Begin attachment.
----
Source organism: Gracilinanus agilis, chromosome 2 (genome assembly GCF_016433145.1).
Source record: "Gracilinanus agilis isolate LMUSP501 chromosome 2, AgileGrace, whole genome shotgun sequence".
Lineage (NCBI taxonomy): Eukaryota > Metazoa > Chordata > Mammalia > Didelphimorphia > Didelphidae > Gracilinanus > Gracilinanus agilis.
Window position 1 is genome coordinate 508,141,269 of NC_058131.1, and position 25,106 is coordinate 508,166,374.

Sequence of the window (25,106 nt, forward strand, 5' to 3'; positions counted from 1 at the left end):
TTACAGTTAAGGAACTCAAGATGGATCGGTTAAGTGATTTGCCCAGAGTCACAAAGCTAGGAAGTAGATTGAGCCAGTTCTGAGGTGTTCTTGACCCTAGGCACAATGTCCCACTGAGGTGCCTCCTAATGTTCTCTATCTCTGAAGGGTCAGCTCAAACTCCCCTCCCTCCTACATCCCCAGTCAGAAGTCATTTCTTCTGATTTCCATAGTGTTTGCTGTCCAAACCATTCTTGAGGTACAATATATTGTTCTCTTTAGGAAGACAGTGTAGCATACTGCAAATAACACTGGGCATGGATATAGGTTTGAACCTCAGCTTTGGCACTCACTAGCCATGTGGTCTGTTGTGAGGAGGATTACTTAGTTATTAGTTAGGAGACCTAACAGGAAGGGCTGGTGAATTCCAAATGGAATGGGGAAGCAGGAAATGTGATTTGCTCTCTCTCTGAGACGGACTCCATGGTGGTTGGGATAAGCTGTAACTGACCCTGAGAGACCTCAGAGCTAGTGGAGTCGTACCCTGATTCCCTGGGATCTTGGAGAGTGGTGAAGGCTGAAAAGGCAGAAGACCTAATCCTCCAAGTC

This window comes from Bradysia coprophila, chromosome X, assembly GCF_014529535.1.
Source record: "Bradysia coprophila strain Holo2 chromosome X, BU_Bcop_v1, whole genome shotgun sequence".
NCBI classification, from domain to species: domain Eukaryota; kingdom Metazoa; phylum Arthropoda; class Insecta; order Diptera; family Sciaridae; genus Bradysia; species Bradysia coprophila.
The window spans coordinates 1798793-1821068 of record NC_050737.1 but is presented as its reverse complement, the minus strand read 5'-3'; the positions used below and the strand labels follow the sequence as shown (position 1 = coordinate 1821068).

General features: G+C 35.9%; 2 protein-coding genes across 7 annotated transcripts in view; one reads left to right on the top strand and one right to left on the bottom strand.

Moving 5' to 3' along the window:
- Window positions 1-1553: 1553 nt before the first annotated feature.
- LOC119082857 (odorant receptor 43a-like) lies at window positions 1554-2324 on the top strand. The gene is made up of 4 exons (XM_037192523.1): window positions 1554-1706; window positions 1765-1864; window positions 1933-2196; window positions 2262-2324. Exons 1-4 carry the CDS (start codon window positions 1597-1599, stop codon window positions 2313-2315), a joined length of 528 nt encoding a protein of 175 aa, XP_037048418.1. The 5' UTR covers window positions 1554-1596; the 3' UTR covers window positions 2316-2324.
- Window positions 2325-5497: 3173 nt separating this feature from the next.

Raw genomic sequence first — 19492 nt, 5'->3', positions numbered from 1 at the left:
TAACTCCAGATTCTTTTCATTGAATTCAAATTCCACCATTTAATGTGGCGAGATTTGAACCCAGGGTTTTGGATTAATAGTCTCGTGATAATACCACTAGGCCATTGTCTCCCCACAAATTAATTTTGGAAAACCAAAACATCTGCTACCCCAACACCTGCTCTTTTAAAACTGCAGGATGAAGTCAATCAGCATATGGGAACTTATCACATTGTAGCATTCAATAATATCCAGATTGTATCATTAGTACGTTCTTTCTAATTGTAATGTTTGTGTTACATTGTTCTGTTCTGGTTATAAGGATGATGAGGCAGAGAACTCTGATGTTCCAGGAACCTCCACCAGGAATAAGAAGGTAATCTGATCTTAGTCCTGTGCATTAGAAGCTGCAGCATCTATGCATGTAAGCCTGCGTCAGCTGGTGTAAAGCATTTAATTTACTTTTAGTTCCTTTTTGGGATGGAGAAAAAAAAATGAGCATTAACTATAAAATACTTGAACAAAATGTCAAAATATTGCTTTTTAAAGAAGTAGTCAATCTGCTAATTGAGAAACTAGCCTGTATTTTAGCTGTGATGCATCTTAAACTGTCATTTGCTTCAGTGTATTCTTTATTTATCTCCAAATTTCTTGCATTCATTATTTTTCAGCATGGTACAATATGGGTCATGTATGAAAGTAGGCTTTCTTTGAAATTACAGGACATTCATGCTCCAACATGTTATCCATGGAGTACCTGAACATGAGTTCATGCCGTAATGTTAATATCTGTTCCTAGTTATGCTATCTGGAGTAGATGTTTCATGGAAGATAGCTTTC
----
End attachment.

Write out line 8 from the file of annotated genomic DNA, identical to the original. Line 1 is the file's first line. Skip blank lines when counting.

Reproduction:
Source record: "Bradysia coprophila strain Holo2 chromosome X, BU_Bcop_v1, whole genome shotgun sequence".